I want to thank you both for listening to my concerns about my disheartening observations within our Complex since the passing of Initiative 71 (Legalization of Marijuana Law) in the District of Columbia. As you know I have lived here since 1994 and consider my unit to be my home. I appreciate the opportunity to put my complaints in writing with the hopes that you will share this letter with management. I imagine management is equally confused about how to proceed and to regulate residents given the passing of Initiative 71, however, I feel strongly that a stance must be made to preserve the peaceful and safe community I have come to know and appreciate over the decades.

Over the course of the last six months, I have observed the smell of marijuana in complex hallways, in the garage for residents, and I consistently see several young adults lighting up and smoking marijuana outside in the fire lane, which is a public space in DC (meaning that this is against the law and is a federal offense). I have been doing some research into the law and what is legal. I have included several links below that I feel are of value for management. In DC, two ounces or less of marijuana is legal to possess. Given the frequency and duration of smoking coming from Unit# (I removed this specific info for the blog), I suspect this resident is well beyond the legal limit. Regardless of the time of day or day of week, the entire hallway of the third floor of Building X (changed the name for the blog) is consistently inundated with the smell of marijuana. Though the resident  maybe smoking the substance in his private dwelling, the smoke is seeping into the hallway, a public space. This is infringing on the health and well-being of all of us who access and use the hallway. Mayor Bowser was interviewed by Fox 5 News on this very issue and was quoted as saying, "It is up to apartment buildings and condo buildings to regulate their smoking policies.” Specifically, because there is NO specification in the law about resident complaints and smoke seeping into shared spaces. Now is the time for management to start developing policies and procedures to handle this issue because the smoke of marijuana is not just unpleasant but also has health consequences on all of us.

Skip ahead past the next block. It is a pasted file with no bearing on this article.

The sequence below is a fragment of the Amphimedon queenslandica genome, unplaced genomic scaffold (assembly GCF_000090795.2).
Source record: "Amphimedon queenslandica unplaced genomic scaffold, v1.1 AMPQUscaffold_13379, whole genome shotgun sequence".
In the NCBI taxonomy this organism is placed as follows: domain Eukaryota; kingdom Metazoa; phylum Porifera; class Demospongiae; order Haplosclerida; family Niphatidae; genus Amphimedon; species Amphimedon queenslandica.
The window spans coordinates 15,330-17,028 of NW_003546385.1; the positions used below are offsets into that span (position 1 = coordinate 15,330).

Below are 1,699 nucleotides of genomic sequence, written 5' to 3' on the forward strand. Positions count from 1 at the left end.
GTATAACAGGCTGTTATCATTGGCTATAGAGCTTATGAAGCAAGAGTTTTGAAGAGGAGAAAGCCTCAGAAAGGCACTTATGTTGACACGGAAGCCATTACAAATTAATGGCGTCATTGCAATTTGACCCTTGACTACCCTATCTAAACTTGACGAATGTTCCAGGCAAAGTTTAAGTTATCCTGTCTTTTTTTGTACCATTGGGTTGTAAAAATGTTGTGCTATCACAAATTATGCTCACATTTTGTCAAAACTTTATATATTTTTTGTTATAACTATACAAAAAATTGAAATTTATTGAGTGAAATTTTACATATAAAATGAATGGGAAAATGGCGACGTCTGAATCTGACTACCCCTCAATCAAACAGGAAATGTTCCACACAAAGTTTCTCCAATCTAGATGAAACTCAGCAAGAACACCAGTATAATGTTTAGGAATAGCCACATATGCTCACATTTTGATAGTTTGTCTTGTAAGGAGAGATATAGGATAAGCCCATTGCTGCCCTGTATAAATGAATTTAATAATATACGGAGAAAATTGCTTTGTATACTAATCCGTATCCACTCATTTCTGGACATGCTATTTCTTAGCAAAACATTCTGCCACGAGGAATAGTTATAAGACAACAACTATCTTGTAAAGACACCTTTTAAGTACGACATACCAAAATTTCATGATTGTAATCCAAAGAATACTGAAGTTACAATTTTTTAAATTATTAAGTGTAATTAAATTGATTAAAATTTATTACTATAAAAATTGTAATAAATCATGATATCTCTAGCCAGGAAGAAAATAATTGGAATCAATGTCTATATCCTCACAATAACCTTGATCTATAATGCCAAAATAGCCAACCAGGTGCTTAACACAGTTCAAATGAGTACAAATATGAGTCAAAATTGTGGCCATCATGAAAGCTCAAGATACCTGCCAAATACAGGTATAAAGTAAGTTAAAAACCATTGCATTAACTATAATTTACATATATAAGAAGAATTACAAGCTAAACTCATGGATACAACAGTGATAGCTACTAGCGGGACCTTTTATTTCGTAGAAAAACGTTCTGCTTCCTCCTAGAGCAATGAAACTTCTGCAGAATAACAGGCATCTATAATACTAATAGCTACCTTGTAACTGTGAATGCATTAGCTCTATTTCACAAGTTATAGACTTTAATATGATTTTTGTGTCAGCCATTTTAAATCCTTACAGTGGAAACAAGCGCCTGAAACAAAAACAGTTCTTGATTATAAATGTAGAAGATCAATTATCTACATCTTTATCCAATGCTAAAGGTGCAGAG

Here is what the American Lung Association has to say about marijuana smoke and also those of us exposed to secondary smoke (
Smoke is harmful to lung health. Whether from burning wood, tobacco or marijuana, toxins and carcinogens are released from the combustion of materials. Smoke from marijuana combustion has been shown to contain many of the same toxins, irritants, and carcinogens as tobacco smoke. Secondhand marijuana smoke contains many of the same toxins and carcinogens found in directly inhaled marijuana smoke, in similar amounts if not more.  No one should be exposed to secondhand marijuana smoke. Due to the risks it poses to lung health, the American Lung Association strongly cautions the public against smoking marijuana as well as tobacco products.